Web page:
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Old June 8th, 2006, 06:53 AM
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Interesting... I didn´t know about this.

On the other hand, from what I´ve heard about experiments trying to duplicate conditions on primordial Earth, the amino acids were being created practically fast enough for the scientists to watch the process. Well, not quite, but when the experiements were stopped after (IIRC) a couple of weeks, they already had a few simple amino acids.
And even if we were talking about a few million years from the basic chemicals (CH4, NH3, H2O, CO2, H2 - anything else?) to the first lifeforms, that would still fit the description of "almost as soon as the planet cooled sufficiently", as seen from now.
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Old June 8th, 2006, 08:37 AM
Stainless Stainless is offline
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Oparin & Haldane both proposed a primordial soup origin of life. Miller & Urey showed you could get organic molecules from an artificial primordial atmosphere system. However, going from a soup of racemic organic molecules to a self-replicating system is quite a task despite what many would say. I know. I still have the record for the smallest ribozyme experiment and have been in and around the area for the past 15 years. Don't get me wrong, I'm not espousing any intelligent design stuff. Just pointing out that this whole area happened so far back, and is full of so much speculation, that it eventually just degrades into "cocktail party conversation" stuff. Life could have started here, it could have started elsewhere. Doesn't really matter, as it had to start somewhere.
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Old June 8th, 2006, 09:52 AM
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One thing I don't get about Panspermia is that it does nothing to explain how life arose. It just says that life arrived on Earth from elsewhere, but where did that life come from?

I don't believe a word of it myself. If it was true, then surely you'd expect to find viable alien micro-organisms in meteorites - and we don't. I think it's much more believable that life just simply arises naturally given the right chemical conditions.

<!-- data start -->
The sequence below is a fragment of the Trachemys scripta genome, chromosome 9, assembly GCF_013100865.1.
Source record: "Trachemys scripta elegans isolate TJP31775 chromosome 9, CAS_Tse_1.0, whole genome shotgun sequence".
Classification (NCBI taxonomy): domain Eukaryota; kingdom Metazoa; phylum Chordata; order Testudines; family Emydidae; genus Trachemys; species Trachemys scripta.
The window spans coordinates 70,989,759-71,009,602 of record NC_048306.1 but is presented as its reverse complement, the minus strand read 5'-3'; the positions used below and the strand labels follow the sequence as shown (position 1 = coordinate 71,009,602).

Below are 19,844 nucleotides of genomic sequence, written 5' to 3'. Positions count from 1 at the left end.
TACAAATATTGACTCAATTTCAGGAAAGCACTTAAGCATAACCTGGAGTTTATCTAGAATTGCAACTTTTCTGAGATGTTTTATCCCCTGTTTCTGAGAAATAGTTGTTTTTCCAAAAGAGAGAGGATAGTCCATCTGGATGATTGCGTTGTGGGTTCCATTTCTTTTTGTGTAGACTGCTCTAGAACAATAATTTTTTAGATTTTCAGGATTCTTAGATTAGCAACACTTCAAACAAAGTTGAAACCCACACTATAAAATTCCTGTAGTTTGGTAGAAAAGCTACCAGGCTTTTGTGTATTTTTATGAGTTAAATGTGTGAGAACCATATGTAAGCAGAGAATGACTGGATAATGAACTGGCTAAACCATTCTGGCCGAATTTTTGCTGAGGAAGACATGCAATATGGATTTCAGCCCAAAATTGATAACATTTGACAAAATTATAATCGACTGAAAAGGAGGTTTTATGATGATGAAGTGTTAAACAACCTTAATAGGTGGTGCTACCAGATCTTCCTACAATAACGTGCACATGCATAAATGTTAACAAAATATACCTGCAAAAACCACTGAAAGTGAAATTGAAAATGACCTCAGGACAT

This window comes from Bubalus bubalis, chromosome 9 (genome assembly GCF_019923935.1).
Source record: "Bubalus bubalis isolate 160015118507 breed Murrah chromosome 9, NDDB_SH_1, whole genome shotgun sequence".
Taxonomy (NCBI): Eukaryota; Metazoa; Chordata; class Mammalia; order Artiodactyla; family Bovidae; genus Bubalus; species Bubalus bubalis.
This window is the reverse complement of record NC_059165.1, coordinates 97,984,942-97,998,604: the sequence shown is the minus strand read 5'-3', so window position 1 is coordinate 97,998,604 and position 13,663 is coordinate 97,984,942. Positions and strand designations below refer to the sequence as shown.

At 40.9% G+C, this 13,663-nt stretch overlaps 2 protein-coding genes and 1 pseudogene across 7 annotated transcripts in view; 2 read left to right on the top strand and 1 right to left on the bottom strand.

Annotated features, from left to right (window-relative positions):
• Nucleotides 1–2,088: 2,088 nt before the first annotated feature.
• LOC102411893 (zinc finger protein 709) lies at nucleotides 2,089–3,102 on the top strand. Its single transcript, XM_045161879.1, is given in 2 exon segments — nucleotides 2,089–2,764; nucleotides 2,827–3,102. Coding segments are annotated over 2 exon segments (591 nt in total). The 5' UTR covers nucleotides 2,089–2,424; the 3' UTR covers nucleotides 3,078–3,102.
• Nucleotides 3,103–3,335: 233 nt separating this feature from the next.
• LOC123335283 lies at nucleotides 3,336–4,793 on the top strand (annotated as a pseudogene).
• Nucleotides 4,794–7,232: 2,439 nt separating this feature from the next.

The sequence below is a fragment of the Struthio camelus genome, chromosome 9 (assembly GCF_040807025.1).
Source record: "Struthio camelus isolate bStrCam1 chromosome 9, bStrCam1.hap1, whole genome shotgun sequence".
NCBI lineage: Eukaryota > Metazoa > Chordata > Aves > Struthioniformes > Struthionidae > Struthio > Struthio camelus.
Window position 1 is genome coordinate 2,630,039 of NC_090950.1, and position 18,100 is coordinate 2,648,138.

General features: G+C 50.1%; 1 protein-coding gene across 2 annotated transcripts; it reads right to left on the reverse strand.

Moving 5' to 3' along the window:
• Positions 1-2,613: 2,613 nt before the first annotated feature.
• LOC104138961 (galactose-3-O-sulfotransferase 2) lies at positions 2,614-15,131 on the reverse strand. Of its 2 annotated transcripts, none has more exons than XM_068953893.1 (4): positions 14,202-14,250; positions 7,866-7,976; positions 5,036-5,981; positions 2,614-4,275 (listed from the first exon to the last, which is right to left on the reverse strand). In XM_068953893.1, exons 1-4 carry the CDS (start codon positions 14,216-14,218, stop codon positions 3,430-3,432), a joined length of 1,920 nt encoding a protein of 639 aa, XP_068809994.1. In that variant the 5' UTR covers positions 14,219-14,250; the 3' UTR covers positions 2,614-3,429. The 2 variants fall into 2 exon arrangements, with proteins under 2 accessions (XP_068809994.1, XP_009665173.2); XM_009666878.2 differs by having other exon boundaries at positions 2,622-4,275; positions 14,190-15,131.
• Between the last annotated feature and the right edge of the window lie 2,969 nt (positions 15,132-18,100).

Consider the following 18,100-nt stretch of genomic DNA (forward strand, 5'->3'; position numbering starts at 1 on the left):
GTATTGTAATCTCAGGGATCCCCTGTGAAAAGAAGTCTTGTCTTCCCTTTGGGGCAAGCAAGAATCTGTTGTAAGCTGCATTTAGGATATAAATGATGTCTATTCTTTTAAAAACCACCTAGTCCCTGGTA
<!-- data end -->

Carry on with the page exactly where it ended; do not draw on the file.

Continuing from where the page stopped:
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Old June 8th, 2006, 01:08 PM
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With panspermia, one only needs life to arise rarely to have a universe filled with life.

Without, lots of pre-biotic worlds might just sit until contact.

Of course, a self replicating molecule needs only EVOLVE once per world provided it "lives" long enough to replicate.
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Old June 8th, 2006, 02:24 PM
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Quote:
Originally posted by Aramis:
With panspermia, one only needs life to arise rarely to have a universe filled with life.
It still dodges the question of where life first arose and how it came about.

I just don't think there's any historical (in the geological evidence) to support the idea either. Life formed on Earth pretty much as soon as things had calmed down enough to allow it to survive. A logical first assumption to make from that is that life was a natural consequence of the conditions that were present at the time, but it doesn't imply at all that it came from elsewhere.
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Old June 8th, 2006, 04:11 PM
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I also find the panspermia notion unsatisfying, if interesting from a "what if" perspective.

I believe that there's evidence (which, as luck would have it, is not at my fingertips) that microbial life arose on Earth several times, each time ultimately failing, until it finally "stuck" and began to complexify.

If true, it would imply that life is very likely to arise in the right conditions.